Studies Show Industry Offers Better Jobs, Greater Opportunity
Posted July 17, 2020
Some lawmakers have proposed putting hundreds of thousands of Americans to work in clean energy jobs while moving the U.S. away from natural gas and oil and, presumably, from the jobs our industry supports.
Somebody should check to see if that’s what working men and women want.
Two new studies released this week by North America’s Building Trades Unions (NABTU) show that workers appreciate jobs in natural gas and oil over “green-collar” jobs – because they pay better, last longer and provide greater opportunities. Sean McGarvey, NABTU president:
“The findings outlined in these reports demonstrate that today’s oil and natural gas jobs are better for energy construction workers across the country in both the short and long term. The research confirms what our members tell us: the career opportunities for renewables are nowhere near what they are in gas and oil, and domestic energy workers highly value the safety, reliable duration and compensation of oil and gas construction jobs.”
The fact is natural gas and oil will remain critical to the U.S. energy mix for decades to come, and Americans should reject the oft-presented false choice between energy production and environmental protection. Our industry already plays a big role in reducing global emissions, while providing high-paying jobs for U.S. workers and enabling renewable energy expansion.
U.S. energy companies are already preparing for future growth and innovation by investing in a resilient workforce of scientists, engineers and skilled laborers – increasingly sought-after careers, according to the NABTU studies.
The first report, “Perspectives and Comparisons of Job Quality Across the U.S. Energy Industries,” found both union and non-union employees agree that working in natural gas and oil is attractive in the short and long term, offering stability in uncertain economic conditions.
Energy construction workers say that they consider jobs in natural gas and oil to have better wages and benefits, and that the jobs generally involve projects with longer durations than those in renewable industries – meaning steadier and more consistent incomes.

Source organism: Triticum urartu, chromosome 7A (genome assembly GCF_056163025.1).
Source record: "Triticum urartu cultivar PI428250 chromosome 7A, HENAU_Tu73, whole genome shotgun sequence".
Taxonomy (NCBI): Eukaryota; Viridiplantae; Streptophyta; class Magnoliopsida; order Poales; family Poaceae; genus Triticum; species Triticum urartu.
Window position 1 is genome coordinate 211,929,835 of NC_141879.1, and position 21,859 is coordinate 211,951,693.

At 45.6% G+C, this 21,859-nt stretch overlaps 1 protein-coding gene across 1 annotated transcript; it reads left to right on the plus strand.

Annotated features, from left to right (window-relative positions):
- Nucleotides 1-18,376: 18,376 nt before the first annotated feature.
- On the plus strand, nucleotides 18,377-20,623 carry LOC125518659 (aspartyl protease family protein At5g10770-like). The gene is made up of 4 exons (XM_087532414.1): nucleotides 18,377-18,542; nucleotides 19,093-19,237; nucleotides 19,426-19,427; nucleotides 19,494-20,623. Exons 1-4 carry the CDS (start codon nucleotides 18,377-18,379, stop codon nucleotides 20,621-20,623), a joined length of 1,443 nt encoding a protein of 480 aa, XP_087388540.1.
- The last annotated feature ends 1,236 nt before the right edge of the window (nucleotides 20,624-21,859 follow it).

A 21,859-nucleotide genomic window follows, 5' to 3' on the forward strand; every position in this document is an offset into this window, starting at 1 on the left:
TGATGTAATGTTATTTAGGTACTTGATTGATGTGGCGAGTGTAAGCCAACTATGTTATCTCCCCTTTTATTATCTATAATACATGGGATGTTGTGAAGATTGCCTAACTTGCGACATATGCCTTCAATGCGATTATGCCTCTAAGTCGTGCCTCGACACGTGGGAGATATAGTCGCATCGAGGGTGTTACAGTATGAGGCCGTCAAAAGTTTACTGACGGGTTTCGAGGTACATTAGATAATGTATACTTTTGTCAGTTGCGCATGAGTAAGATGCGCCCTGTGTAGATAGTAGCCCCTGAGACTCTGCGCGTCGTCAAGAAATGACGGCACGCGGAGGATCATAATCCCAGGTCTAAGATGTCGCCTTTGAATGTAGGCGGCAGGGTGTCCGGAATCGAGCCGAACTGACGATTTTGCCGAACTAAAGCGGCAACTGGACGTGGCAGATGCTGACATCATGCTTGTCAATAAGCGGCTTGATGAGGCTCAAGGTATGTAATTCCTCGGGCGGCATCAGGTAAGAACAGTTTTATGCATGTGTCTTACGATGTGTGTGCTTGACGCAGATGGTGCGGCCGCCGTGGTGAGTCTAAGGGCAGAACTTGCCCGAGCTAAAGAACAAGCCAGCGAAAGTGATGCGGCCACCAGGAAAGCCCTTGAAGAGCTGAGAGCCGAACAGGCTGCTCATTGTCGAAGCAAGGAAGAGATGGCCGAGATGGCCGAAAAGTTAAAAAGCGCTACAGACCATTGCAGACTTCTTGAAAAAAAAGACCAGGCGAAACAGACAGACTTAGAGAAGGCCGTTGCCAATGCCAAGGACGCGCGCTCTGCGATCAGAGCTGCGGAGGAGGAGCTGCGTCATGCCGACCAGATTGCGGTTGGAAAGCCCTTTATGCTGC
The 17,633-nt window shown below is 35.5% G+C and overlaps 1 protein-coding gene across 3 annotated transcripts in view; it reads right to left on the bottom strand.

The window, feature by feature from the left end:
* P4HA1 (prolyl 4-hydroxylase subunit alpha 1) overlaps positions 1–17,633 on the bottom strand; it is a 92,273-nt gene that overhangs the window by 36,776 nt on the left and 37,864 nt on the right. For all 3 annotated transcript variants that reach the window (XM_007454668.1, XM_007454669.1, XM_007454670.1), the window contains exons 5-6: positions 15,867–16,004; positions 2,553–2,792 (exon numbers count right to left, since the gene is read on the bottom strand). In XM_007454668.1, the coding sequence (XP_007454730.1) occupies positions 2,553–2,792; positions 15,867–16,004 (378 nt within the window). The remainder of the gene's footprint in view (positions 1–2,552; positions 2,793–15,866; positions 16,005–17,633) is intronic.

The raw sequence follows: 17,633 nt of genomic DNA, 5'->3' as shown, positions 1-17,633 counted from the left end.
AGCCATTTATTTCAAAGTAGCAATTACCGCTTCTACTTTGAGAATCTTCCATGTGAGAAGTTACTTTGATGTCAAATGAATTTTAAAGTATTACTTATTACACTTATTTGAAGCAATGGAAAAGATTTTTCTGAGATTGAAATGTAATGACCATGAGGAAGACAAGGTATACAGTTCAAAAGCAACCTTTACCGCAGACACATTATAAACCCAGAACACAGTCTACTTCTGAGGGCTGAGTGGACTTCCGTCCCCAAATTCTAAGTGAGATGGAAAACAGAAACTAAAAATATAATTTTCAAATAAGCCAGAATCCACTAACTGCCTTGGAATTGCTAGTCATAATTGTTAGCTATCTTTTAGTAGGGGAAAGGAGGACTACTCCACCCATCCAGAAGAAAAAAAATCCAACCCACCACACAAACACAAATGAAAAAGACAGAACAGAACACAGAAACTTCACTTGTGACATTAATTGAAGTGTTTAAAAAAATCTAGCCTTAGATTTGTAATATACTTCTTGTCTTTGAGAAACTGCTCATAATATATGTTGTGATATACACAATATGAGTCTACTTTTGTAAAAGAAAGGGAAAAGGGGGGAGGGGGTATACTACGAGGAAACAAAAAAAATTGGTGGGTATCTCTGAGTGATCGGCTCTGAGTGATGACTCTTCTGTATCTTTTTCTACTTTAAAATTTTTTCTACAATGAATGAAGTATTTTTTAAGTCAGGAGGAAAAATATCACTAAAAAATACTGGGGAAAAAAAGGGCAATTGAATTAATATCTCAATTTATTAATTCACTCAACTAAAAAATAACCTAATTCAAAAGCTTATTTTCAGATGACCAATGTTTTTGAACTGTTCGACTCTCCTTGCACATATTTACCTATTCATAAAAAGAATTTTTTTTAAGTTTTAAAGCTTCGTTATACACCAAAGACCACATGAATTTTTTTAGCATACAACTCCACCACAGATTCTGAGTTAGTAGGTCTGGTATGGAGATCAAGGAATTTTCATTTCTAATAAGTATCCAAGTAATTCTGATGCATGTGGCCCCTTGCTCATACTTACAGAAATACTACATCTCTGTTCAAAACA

Modern and mature natural gas and oil infrastructure also allows skilled laborers to work in the energy sector while minimizing their daily commutes. By offering employment within a reasonable driving distance from their homes, the natural gas and oil industry gives its workers the flexibility needed to care for their families and achieve an appropriate work-life balance.
Additionally, energy sector jobs deliver a reliable pathway to the middle class for Americans without a college education because registered apprenticeships are a primary training program for natural gas and oil tradespeople.
In a second study, "The Quality of Jobs in Construction and Oil-and-Gas for High School Graduates," University of Utah economist Peter Phillips found that relative to other high school graduates with no college degree, those in natural gas, oil and construction are paid better and receive more health insurance and pension coverage. Phillips concluded that “the road to a productive and rewarding career need not go through college,” noting that high school graduates represent 45% of all employees in the energy and construction industries.
Despite the promise of “green-collar” job creation, the benefits to actual workers is clear. The natural gas and oil sector offers steady, good-paying careers for all Americans, and as we prepare for the future of energy, the industry is focused on strengthening the workforce pipeline and investing resources in employment opportunities.
As the industry adapts to challenging circumstances and positions itself to power the nation’s upcoming economic recovery, energy operators will continue to enable both economic growth and emissions reductions, while providing excellent job prospects for the skilled workers who drive American innovation and advance our energy security.
About The Author
Sam Winstel is a writer for the American Petroleum Institute. He comes to API from Edelman, where he supported communications marketing strategies for clients across the firm’s energy and federal government practices. Originally from Dallas, Texas, Sam graduated from Davidson College in North Carolina, and he currently resides in Washington, D.C.